Dungeness - 0630hrs - cold, overcast, hail showers, ne 3 - The weather is now getting plain tedious, this time last year I had the shorts on, today its the full winter gear again - damn that jet-stream. Anyhow, an hour in the seawatch hide in failing light produced very little apart from 50 Gannets, a few Kittiwakes and a diver. Luckily I was joined by SO and we got onto talking about birds in warmer climes to pass the time; Morrocco, Lesbos etc...
A smart male Wheatear was the only noteworthy bird on the land and by 0745hrs the hail storm was so bad I retreated down the coast.
A revisit later on near high tide produced the Glaucous Gull at the boats, a 3rd winter Caspian amongst the Herring Gulls and a Merlin chasing a Skylark (which it failed to catch after a long chase).
Lade -Different world here for the next hour at least, until the hail arrived, although largely birdless with just 2 Chiffchaffs on the migrant front. A scattering of diving ducks and grebes on both pits and 2 Marsh Harriers hunting behind the `mirrors` noted before the weather closed in.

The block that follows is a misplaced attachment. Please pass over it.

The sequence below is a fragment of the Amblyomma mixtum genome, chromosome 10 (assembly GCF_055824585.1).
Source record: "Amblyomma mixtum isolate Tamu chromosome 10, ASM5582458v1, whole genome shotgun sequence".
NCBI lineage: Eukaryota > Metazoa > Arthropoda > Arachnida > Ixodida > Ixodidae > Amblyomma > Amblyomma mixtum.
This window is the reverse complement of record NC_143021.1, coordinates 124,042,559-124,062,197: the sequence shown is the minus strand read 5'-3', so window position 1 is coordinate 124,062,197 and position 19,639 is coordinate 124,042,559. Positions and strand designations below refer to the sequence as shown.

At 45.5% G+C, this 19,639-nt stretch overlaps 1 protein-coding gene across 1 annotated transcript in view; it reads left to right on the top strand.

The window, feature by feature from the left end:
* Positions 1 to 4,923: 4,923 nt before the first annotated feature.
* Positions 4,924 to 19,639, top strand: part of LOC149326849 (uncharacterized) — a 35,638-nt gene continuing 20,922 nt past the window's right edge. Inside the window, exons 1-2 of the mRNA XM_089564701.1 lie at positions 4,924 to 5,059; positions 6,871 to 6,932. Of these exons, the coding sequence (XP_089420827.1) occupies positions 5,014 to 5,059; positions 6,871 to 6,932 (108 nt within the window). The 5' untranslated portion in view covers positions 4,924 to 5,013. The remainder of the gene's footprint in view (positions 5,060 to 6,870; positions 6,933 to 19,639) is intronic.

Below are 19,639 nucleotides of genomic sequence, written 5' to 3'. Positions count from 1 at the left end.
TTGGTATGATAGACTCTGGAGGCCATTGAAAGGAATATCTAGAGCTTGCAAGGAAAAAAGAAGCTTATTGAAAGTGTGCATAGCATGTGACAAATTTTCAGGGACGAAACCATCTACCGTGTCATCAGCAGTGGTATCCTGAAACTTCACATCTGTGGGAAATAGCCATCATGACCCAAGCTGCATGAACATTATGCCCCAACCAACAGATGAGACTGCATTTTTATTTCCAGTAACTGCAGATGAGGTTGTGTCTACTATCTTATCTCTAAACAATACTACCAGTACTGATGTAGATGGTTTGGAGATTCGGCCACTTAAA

Dengemarsh - 1400hrs - Flogged around the back of Hookers and Gun Club field for, well anything new really, but all I could conjure up were 6 (feral?) Bean Geese in the field amongst the Grey Lags, a couple of Bitterns, Sparrowhawk, Green Woodpecker and the usual Marsh Harriers. The wind had picked up again and not a passerine was there anywhere, apart from a lone Song Thrush and a couple of singing Cetti`s Warblers, while 2 hares `boxed` in a stony field alongside the watching Lapwings.
From the visitors centre an adult Yellow-legged Gull and 3 Smew, plus 2 Great White Egrets on New Diggings.
Had several messages concerning the reappearance of the Walland Marsh Common Crane which was seen near the turkey sheds below Appledore this afternoon.
NB: Just a thought, but this blocking high pressure weather system that`s been delivering cold air from Russia, for what seems like ages. Well, according to the Met Office it looks set to continue for a couple more weeks at least and is already causing significant energy supply and agricultural grief, quite apart from the effect it must be having on some of our early breeding birds. I wonder what the outcome would be, if for example it persisted for, say another month or longer? Unlikely, I know, but just a thought...